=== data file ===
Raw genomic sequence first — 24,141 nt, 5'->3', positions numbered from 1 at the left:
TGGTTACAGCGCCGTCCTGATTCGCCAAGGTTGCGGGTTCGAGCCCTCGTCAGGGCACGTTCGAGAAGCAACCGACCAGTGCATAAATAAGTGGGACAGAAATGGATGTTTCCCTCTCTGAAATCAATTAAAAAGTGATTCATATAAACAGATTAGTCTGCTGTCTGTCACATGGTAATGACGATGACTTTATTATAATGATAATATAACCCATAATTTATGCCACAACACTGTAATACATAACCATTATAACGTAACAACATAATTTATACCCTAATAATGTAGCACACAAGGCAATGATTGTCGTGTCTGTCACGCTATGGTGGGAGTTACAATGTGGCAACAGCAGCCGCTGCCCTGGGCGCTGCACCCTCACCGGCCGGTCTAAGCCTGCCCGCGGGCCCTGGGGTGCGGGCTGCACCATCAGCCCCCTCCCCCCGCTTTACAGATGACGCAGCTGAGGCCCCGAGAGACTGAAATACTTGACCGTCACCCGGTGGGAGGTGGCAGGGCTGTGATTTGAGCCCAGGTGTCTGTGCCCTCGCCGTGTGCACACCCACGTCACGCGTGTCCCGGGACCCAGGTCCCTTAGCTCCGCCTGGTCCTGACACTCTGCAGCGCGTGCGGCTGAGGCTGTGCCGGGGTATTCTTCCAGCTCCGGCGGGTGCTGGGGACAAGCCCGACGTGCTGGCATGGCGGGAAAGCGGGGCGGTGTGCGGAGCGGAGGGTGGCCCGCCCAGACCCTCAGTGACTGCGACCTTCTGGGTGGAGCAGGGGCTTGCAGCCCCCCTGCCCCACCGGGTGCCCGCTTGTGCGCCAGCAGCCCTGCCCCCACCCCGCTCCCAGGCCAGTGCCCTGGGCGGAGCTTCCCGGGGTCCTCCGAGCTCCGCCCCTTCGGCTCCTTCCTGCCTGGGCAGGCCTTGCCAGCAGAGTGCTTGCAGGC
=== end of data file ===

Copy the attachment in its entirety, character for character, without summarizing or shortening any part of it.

Raw genomic sequence first — 24,141 nt, 5'->3', positions numbered from 1 at the left:
TGGTTACAGCGCCGTCCTGATTCGCCAAGGTTGCGGGTTCGAGCCCTCGTCAGGGCACGTTCGAGAAGCAACCGACCAGTGCATAAATAAGTGGGACAGAAATGGATGTTTCCCTCTCTGAAATCAATTAAAAAGTGATTCATATAAACAGATTAGTCTGCTGTCTGTCACATGGTAATGACGATGACTTTATTATAATGATAATATAACCCATAATTTATGCCACAACACTGTAATACATAACCATTATAACGTAACAACATAATTTATACCCTAATAATGTAGCACACAAGGCAATGATTGTCGTGTCTGTCACGCTATGGTGGGAGTTACAATGTGGCAACAGCAGCCGCTGCCCTGGGCGCTGCACCCTCACCGGCCGGTCTAAGCCTGCCCGCGGGCCCTGGGGTGCGGGCTGCACCATCAGCCCCCTCCCCCCGCTTTACAGATGACGCAGCTGAGGCCCCGAGAGACTGAAATACTTGACCGTCACCCGGTGGGAGGTGGCAGGGCTGTGATTTGAGCCCAGGTGTCTGTGCCCTCGCCGTGTGCACACCCACGTCACGCGTGTCCCGGGACCCAGGTCCCTTAGCTCCGCCTGGTCCTGACACTCTGCAGCGCGTGCGGCTGAGGCTGTGCCGGGGTATTCTTCCAGCTCCGGCGGGTGCTGGGGACAAGCCCGACGTGCTGGCATGGCGGGAAAGCGGGGCGGTGTGCGGAGCGGAGGGTGGCCCGCCCAGACCCTCAGTGACTGCGACCTTCTGGGTGGAGCAGGGGCTTGCAGCCCCCCTGCCCCACCGGGTGCCCGCTTGTGCGCCAGCAGCCCTGCCCCCACCCCGCTCCCAGGCCAGTGCCCTGGGCGGAGCTTCCCGGGGTCCTCCGAGCTCCGCCCCTTCGGCTCCTTCCTGCCTGGGCAGGCCTTGCCAGCAGAGTGCTTGCAGGC